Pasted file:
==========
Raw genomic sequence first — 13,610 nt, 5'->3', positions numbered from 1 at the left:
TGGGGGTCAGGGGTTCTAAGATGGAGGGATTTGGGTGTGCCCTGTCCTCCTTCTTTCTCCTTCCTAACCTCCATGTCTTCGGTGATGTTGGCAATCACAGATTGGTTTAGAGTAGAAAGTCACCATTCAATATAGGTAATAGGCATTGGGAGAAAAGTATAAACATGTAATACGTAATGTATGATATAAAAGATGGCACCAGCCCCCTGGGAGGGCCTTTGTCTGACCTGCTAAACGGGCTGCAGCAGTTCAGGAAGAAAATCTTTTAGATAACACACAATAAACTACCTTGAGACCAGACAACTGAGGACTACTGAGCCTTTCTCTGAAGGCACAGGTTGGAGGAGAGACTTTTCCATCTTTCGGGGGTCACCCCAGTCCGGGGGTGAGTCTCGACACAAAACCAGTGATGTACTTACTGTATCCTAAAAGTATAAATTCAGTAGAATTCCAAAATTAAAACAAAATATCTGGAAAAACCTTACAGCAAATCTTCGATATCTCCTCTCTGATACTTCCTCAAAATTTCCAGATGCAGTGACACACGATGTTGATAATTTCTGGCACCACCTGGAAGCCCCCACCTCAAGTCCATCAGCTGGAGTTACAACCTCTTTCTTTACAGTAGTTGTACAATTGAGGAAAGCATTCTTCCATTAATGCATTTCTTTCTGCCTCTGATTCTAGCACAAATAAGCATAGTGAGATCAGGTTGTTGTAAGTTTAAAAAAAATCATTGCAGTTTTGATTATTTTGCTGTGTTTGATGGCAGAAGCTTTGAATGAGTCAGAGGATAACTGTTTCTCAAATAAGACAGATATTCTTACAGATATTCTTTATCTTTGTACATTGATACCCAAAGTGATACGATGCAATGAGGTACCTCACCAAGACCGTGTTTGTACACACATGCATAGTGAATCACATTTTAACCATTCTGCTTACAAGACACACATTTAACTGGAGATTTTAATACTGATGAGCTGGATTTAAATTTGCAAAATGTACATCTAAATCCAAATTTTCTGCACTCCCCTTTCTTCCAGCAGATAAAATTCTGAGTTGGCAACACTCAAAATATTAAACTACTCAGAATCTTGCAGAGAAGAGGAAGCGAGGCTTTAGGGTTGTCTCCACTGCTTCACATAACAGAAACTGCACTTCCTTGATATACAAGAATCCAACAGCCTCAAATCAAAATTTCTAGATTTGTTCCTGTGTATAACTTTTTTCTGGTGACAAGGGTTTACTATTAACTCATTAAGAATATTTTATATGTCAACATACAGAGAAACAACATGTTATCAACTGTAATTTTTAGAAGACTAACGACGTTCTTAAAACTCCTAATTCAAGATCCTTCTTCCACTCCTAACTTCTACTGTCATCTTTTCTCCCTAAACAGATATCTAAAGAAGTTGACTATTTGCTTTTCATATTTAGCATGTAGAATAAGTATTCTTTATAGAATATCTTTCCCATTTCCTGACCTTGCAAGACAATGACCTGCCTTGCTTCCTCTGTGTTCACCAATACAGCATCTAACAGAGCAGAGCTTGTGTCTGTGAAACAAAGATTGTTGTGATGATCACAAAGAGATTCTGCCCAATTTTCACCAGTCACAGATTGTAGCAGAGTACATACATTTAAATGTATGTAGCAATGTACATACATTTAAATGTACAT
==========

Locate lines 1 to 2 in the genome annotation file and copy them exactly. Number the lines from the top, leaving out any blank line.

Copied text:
Raw genomic sequence first — 13,610 nt, 5'->3', positions numbered from 1 at the left:
TGGGGGTCAGGGGTTCTAAGATGGAGGGATTTGGGTGTGCCCTGTCCTCCTTCTTTCTCCTTCCTAACCTCCATGTCTTCGGTGATGTTGGCAATCACAGATTGGTTTAGAGTAGAAAGTCACCATTCAATATAGGTAATAGGCATTGGGAGAAAAGTATAAACATGTAATACGTAATGTATGATATAAAAGATGGCACCAGCCCCCTGGGAGGGCCTTTGTCTGACCTGCTAAACGGGCTGCAGCAGTTCAGGAAGAAAATCTTTTAGATAACACACAATAAACTACCTTGAGACCAGACAACTGAGGACTACTGAGCCTTTCTCTGAAGGCACAGGTTGGAGGAGAGACTTTTCCATCTTTCGGGGGTCACCCCAGTCCGGGGGTGAGTCTCGACACAAAACCAGTGATGTACTTACTGTATCCTAAAAGTATAAATTCAGTAGAATTCCAAAATTAAAACAAAATATCTGGAAAAACCTTACAGCAAATCTTCGATATCTCCTCTCTGATACTTCCTCAAAATTTCCAGATGCAGTGACACACGATGTTGATAATTTCTGGCACCACCTGGAAGCCCCCACCTCAAGTCCATCAGCTGGAGTTACAACCTCTTTCTTTACAGTAGTTGTACAATTGAGGAAAGCATTCTTCCATTAATGCATTTCTTTCTGCCTCTGATTCTAGCACAAATAAGCATAGTGAGATCAGGTTGTTGTAAGTTTAAAAAAAATCATTGCAGTTTTGATTATTTTGCTGTGTTTGATGGCAGAAGCTTTGAATGAGTCAGAGGATAACTGTTTCTCAAATAAGACAGATATTCTTACAGATATTCTTTATCTTTGTACATTGATACCCAAAGTGATACGATGCAATGAGGTACCTCACCAAGACCGTGTTTGTACACACATGCATAGTGAATCACATTTTAACCATTCTGCTTACAAGACACACATTTAACTGGAGATTTTAATACTGATGAGCTGGATTTAAATTTGCAAAATGTACATCTAAATCCAAATTTTCTGCACTCCCCTTTCTTCCAGCAGATAAAATTCTGAGTTGGCAACACTCAAAATATTAAACTACTCAGAATCTTGCAGAGAAGAGGAAGCGAGGCTTTAGGGTTGTCTCCACTGCTTCACATAACAGAAACTGCACTTCCTTGATATACAAGAATCCAACAGCCTCAAATCAAAATTTCTAGATTTGTTCCTGTGTATAACTTTTTTCTGGTGACAAGGGTTTACTATTAACTCATTAAGAATATTTTATATGTCAACATACAGAGAAACAACATGTTATCAACTGTAATTTTTAGAAGACTAACGACGTTCTTAAAACTCCTAATTCAAGATCCTTCTTCCACTCCTAACTTCTACTGTCATCTTTTCTCCCTAAACAGATATCTAAAGAAGTTGACTATTTGCTTTTCATATTTAGCATGTAGAATAAGTATTCTTTATAGAATATCTTTCCCATTTCCTGACCTTGCAAGACAATGACCTGCCTTGCTTCCTCTGTGTTCACCAATACAGCATCTAACAGAGCAGAGCTTGTGTCTGTGAAACAAAGATTGTTGTGATGATCACAAAGAGATTCTGCCCAATTTTCACCAGTCACAGATTGTAGCAGAGTACATACATTTAAATGTATGTAGCAATGTACATACATTTAAATGTACAT